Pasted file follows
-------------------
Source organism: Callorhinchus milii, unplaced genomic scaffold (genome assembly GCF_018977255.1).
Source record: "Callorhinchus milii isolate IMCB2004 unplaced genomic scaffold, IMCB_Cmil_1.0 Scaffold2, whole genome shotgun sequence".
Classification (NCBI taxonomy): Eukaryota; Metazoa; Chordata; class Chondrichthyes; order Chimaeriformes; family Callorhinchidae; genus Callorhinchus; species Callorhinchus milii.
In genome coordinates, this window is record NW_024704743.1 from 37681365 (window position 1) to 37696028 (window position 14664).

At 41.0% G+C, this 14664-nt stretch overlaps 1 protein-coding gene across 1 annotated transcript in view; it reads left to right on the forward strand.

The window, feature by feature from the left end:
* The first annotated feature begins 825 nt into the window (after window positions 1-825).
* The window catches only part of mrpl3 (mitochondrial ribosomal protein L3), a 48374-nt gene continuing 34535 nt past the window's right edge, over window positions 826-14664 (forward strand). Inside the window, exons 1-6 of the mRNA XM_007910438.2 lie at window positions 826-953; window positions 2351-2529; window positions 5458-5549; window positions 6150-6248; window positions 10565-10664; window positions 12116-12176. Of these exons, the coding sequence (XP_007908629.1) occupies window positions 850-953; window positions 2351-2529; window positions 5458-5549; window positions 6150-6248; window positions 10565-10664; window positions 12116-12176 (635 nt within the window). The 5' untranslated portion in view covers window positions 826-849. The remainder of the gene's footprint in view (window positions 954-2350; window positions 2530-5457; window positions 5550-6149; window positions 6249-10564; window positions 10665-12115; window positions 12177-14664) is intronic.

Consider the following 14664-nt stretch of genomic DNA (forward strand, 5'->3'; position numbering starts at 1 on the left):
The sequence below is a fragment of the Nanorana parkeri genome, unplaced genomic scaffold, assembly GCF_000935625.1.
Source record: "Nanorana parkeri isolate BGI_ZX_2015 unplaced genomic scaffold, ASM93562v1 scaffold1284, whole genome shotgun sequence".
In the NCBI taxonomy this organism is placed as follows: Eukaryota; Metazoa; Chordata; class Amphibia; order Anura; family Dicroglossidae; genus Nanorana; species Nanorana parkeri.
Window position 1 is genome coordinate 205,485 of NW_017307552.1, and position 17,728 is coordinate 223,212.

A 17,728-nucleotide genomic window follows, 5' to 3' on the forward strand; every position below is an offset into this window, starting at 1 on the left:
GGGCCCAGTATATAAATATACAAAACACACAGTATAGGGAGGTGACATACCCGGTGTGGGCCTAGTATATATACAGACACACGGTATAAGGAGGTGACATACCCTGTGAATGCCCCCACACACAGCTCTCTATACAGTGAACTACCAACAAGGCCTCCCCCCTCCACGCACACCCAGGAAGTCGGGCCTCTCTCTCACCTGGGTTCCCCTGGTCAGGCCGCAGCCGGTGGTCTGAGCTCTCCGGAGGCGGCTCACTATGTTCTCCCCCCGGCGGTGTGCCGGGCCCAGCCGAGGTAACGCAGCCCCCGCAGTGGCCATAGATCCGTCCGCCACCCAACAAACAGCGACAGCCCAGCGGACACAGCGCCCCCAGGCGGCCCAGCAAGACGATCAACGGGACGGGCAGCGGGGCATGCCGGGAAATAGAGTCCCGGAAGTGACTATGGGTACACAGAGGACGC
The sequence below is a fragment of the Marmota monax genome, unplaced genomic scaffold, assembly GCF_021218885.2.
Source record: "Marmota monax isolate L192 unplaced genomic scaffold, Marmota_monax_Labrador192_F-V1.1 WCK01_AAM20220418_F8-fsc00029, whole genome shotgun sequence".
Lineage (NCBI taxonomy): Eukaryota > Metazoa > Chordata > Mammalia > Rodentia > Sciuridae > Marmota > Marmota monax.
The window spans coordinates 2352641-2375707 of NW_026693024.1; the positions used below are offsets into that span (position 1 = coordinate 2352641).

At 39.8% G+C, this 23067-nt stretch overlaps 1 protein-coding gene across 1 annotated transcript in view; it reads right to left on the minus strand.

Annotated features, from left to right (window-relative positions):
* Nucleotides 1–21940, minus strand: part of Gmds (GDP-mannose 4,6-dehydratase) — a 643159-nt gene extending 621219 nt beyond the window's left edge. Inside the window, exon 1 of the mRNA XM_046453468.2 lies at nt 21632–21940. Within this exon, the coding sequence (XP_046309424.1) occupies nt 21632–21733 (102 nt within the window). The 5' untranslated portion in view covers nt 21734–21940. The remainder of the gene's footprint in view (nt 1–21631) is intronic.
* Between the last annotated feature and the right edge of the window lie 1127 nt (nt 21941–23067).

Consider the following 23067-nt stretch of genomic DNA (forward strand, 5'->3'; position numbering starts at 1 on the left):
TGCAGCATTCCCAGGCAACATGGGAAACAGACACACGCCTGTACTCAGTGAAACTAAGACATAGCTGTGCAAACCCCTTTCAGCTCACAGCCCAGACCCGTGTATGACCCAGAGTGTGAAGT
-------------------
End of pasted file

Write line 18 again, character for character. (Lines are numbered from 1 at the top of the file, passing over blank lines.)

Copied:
Lineage (NCBI taxonomy): Eukaryota > Metazoa > Chordata > Mammalia > Rodentia > Sciuridae > Marmota > Marmota monax.